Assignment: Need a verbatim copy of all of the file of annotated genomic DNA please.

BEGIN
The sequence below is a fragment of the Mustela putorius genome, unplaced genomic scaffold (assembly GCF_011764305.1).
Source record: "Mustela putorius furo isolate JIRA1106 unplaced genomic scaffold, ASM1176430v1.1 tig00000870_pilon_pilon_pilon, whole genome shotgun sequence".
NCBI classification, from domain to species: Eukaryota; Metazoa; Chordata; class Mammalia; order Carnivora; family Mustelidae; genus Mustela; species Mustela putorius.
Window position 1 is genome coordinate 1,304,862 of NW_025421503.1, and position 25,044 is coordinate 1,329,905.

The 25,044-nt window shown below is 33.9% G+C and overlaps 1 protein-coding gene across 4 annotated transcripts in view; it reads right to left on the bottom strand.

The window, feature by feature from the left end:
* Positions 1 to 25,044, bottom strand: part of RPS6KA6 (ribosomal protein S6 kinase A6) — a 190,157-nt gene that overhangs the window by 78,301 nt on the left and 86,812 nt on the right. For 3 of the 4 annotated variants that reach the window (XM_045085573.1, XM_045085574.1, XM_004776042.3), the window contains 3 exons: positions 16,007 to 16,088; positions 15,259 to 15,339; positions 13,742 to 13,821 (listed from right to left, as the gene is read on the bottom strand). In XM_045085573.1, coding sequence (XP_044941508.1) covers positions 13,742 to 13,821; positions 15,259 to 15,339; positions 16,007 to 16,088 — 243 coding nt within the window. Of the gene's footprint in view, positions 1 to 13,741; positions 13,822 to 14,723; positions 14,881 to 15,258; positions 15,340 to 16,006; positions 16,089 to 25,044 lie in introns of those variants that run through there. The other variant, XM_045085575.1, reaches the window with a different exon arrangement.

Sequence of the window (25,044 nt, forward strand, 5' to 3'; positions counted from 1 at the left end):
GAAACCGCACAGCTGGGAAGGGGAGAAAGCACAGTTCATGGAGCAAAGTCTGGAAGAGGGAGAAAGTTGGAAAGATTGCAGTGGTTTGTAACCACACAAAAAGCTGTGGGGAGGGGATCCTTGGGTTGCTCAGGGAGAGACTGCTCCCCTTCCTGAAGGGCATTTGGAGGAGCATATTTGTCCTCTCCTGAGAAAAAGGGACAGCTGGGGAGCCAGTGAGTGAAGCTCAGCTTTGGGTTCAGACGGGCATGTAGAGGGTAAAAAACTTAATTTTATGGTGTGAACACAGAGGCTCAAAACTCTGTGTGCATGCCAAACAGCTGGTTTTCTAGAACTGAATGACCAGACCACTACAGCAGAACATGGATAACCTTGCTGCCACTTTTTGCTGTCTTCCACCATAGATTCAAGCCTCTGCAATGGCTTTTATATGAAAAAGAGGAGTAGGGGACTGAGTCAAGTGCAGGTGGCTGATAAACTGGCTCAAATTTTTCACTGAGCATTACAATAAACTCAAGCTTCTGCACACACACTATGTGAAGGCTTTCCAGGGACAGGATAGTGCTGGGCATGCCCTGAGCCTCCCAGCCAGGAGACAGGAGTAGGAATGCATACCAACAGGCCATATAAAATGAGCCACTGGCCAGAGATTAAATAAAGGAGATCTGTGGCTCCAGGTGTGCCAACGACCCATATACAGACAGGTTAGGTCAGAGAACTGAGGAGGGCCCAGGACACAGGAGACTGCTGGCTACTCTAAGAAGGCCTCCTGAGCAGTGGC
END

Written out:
The sequence below is a fragment of the Mustela putorius genome, unplaced genomic scaffold (assembly GCF_011764305.1).
Source record: "Mustela putorius furo isolate JIRA1106 unplaced genomic scaffold, ASM1176430v1.1 tig00000870_pilon_pilon_pilon, whole genome shotgun sequence".
NCBI classification, from domain to species: Eukaryota; Metazoa; Chordata; class Mammalia; order Carnivora; family Mustelidae; genus Mustela; species Mustela putorius.
Window position 1 is genome coordinate 1,304,862 of NW_025421503.1, and position 25,044 is coordinate 1,329,905.

The 25,044-nt window shown below is 33.9% G+C and overlaps 1 protein-coding gene across 4 annotated transcripts in view; it reads right to left on the bottom strand.

The window, feature by feature from the left end:
* Positions 1 to 25,044, bottom strand: part of RPS6KA6 (ribosomal protein S6 kinase A6) — a 190,157-nt gene that overhangs the window by 78,301 nt on the left and 86,812 nt on the right. For 3 of the 4 annotated variants that reach the window (XM_045085573.1, XM_045085574.1, XM_004776042.3), the window contains 3 exons: positions 16,007 to 16,088; positions 15,259 to 15,339; positions 13,742 to 13,821 (listed from right to left, as the gene is read on the bottom strand). In XM_045085573.1, coding sequence (XP_044941508.1) covers positions 13,742 to 13,821; positions 15,259 to 15,339; positions 16,007 to 16,088 — 243 coding nt within the window. Of the gene's footprint in view, positions 1 to 13,741; positions 13,822 to 14,723; positions 14,881 to 15,258; positions 15,340 to 16,006; positions 16,089 to 25,044 lie in introns of those variants that run through there. The other variant, XM_045085575.1, reaches the window with a different exon arrangement.

Sequence of the window (25,044 nt, forward strand, 5' to 3'; positions counted from 1 at the left end):
GAAACCGCACAGCTGGGAAGGGGAGAAAGCACAGTTCATGGAGCAAAGTCTGGAAGAGGGAGAAAGTTGGAAAGATTGCAGTGGTTTGTAACCACACAAAAAGCTGTGGGGAGGGGATCCTTGGGTTGCTCAGGGAGAGACTGCTCCCCTTCCTGAAGGGCATTTGGAGGAGCATATTTGTCCTCTCCTGAGAAAAAGGGACAGCTGGGGAGCCAGTGAGTGAAGCTCAGCTTTGGGTTCAGACGGGCATGTAGAGGGTAAAAAACTTAATTTTATGGTGTGAACACAGAGGCTCAAAACTCTGTGTGCATGCCAAACAGCTGGTTTTCTAGAACTGAATGACCAGACCACTACAGCAGAACATGGATAACCTTGCTGCCACTTTTTGCTGTCTTCCACCATAGATTCAAGCCTCTGCAATGGCTTTTATATGAAAAAGAGGAGTAGGGGACTGAGTCAAGTGCAGGTGGCTGATAAACTGGCTCAAATTTTTCACTGAGCATTACAATAAACTCAAGCTTCTGCACACACACTATGTGAAGGCTTTCCAGGGACAGGATAGTGCTGGGCATGCCCTGAGCCTCCCAGCCAGGAGACAGGAGTAGGAATGCATACCAACAGGCCATATAAAATGAGCCACTGGCCAGAGATTAAATAAAGGAGATCTGTGGCTCCAGGTGTGCCAACGACCCATATACAGACAGGTTAGGTCAGAGAACTGAGGAGGGCCCAGGACACAGGAGACTGCTGGCTACTCTAAGAAGGCCTCCTGAGCAGTGGC